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Pirates' Jones a real late boomer

Baltimore Sun

Here's your home run count from July 1 through the start of the weekend:

Albert Pujols, 19.

Garrett Jones, 24.

Just like you would have pegged it, right?

When the Pirates promoted Jones, 28, from Triple-A Indianapolis in the middle of last season, he was considered the epitome of a 4-A player - that is, a very productive minor leaguer who isn't consistent enough to last in the big leagues.

But since putting on a Pirates uniform, Jones has hit home runs at a rate that few - perhaps even Jones - envisioned.

He has been out-homered by only Ryan Howard (27) and Prince Fielder (26), matching the total that played a big role in the Diamondbacks signing Mark Reynolds to a three-year, $14.5 million extension.

Jones homered twice off the Dodgers' Vicente Padilla on Opening Day, including a first-inning blast hit so hard, it bounced into the Allegheny River. The PNC Park crowd chanted "M-V-P" after his second homer.

"I couldn't have dreamt it any better," Jones told reporters afterward.

His most impressive moment of the opening series came in Game 2: a lefty-lefty home run off Clayton Kershaw. He killed right-handed pitchers last season but struggled against lefties, batting .208.

Pirates manager John Russell came to spring training not sure how he would use Jones but quickly concluded he would be a regular, moving between right field and first base depending on whether Jeff Clement or Delwyn Young got a start. Russell hit Jones third against the Cubs' Randy Wells when he arrived in Pittsburgh last July and he has stayed there - something that almost never happens.

"I want to see what I can do over a full season," Jones said.

So do a lot of other people, although Russell insists he isn't waiting to see how long the late bloomer can keep it going.

"People continue to question him," Russell said. "I don't really know why. This guy is a good baseball player."

The Braves drafted Jones in the 14th round in 1999. He lasted a little more than three years in their farm system before being released, never getting beyond rookie ball. He got a second chance with the Twins and spent the next six years as a productive player in the organization but played only 31 games in the big leagues, all in 2007.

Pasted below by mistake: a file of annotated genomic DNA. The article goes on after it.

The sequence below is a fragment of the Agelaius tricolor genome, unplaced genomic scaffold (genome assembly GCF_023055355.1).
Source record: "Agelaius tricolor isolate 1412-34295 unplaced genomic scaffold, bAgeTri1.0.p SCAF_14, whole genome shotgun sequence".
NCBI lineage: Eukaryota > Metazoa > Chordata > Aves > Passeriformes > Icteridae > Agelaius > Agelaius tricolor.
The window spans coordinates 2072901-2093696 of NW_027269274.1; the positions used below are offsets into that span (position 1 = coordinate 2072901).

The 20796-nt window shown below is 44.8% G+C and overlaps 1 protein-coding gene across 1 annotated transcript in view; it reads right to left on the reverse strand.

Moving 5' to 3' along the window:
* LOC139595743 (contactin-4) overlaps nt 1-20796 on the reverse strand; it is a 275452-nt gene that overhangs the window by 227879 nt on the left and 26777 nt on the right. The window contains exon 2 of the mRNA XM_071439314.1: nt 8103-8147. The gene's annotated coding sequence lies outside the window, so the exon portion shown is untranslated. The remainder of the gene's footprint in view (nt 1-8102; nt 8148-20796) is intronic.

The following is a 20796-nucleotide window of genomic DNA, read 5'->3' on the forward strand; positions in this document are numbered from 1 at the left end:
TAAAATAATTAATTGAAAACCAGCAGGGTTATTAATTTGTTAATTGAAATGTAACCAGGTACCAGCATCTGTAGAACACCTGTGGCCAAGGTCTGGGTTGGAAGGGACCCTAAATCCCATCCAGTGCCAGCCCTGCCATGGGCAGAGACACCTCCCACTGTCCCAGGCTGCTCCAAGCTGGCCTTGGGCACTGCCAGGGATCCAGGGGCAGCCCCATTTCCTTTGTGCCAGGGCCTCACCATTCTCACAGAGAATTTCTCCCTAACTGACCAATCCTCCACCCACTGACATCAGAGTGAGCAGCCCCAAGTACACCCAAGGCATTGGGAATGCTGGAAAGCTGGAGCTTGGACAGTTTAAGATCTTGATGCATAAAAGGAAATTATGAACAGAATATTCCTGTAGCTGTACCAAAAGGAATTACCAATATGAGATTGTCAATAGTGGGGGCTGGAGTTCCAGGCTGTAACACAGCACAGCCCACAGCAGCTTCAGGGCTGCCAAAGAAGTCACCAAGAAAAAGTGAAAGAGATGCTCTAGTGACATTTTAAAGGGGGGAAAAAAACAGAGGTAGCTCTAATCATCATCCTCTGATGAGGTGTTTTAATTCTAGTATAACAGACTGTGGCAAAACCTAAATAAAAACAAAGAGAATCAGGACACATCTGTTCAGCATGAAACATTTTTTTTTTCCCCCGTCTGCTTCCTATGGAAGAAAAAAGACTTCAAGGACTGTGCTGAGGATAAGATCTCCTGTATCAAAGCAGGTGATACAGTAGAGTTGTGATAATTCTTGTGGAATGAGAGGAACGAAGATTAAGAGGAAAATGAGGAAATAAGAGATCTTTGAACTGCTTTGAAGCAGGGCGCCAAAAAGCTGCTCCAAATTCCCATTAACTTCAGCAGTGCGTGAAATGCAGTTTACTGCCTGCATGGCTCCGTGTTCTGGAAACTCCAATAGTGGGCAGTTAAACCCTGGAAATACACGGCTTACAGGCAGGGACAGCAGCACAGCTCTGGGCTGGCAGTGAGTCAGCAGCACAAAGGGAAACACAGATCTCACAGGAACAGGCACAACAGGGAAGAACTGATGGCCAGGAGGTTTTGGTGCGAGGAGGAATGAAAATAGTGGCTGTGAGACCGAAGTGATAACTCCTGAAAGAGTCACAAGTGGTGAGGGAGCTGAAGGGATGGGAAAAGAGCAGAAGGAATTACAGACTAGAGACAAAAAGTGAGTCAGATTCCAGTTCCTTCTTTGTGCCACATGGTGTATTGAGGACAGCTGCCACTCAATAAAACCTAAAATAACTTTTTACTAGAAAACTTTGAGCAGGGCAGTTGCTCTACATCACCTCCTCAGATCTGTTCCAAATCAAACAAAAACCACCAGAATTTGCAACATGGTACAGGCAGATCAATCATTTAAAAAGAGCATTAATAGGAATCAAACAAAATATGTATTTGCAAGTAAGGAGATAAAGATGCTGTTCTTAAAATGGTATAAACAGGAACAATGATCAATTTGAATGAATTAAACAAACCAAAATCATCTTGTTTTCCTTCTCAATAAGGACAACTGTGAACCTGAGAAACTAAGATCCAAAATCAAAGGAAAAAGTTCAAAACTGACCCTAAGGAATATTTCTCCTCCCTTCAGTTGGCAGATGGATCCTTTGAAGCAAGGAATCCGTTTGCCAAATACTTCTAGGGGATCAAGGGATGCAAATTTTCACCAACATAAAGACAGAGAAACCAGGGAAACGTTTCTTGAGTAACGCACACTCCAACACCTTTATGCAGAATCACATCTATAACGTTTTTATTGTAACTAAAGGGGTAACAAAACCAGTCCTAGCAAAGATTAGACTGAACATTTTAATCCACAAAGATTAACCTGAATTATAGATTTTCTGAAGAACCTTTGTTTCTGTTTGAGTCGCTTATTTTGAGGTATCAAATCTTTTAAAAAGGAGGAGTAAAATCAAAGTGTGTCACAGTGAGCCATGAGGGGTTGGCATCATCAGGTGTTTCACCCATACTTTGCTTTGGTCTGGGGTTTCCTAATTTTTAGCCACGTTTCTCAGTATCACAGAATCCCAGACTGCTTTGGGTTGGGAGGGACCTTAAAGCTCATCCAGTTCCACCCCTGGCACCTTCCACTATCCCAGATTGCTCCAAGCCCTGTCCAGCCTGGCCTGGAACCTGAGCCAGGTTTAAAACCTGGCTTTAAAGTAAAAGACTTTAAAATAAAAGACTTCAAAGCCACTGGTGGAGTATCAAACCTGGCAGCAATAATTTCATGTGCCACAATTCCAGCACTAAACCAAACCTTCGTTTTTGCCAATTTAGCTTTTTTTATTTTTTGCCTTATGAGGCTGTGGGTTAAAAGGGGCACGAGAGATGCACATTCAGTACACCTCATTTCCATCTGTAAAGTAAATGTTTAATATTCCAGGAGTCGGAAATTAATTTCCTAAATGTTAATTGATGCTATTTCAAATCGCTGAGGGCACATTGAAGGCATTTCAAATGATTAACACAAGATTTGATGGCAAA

A minor league free agent after 2008, he picked the Pirates largely because he liked his chances to earn a spot given the corner-outfield void that followed trades of Jason Bay and Xavier Nady.

Jones never is going to forget what happened Monday. He became only the sixth Pirates player to homer twice on Opening Day, joining Dale Long (1956), Richie Hebner (1974), Willie Stargell (1975), Andy Van Slyke (1990) and Nady (2008).

"I always dreamed of playing on Opening Day in the major leagues, and it was even more exciting than I thought it would be," Jones said. "Everything is just so magnified. You have the big crowd, more press in the clubhouse before the game.

"There was a lot of excitement in the air, but what really stood out to me was the crowd. The fans were so loud and energetic. You couldn't help but get pumped up."

Our guy Curtis: Regular readers know there is a fondness in this space for Curtis Granderson. He is showing why with his play, going 4-for-12 with two home runs and a stolen base in the Yankees' opening series at Yankee Stadium. He pulled a 94 mph fastball from Jonathan Papelbon into the right-field seats to break a 10th-inning tie Wednesday.

He isn't letting the need to win the affection of New York fans affect him.

"So far, he has reacted well," manager Joe Girardi said. "That can't be said for everyone that comes to New York."

Granderson does much of his best work off the field. Evidence of that is the movie "Bilal's Stand," which has been accepted at the Sundance Film Festival. Students from the University of Michigan and Detroit public schools produced it as part of the EFEX Project, partially funded by the Grand Kids Foundation that Granderson established after signing a $30 million contract with the Tigers in 2007.

Family affair: Because the Padres opened the season at Arizona, Jerry Hairston Sr. was able to check out the team that includes his sons Jerry Jr., a former Oriole, and Scott.

The latter hit a three-run homer in his first at-bat, giving his dad an extra reason to smile.

"It's awesome," Jerry Sr., a coach for the White Sox's affiliate in the Appalachian League, told the North County Times. "There was a time they used to sit at my locker."

The well-traveled Jerry Jr., who picked up a World Series ring with the Yankees last season, is sharing second base with David Eckstein. Scott is getting time in the outfield alongside Tony Gwynn Jr.

The last word: "Every day you have to continue to earn your stripes in this game. It doesn't get easier." - Red Sox veteran Mike Lowell on David Ortiz's defensive reaction to questions about his 1-for-11 showing in the opening series against the Yankees.

Phil Rogers covers baseball for the Chicago Tribune.

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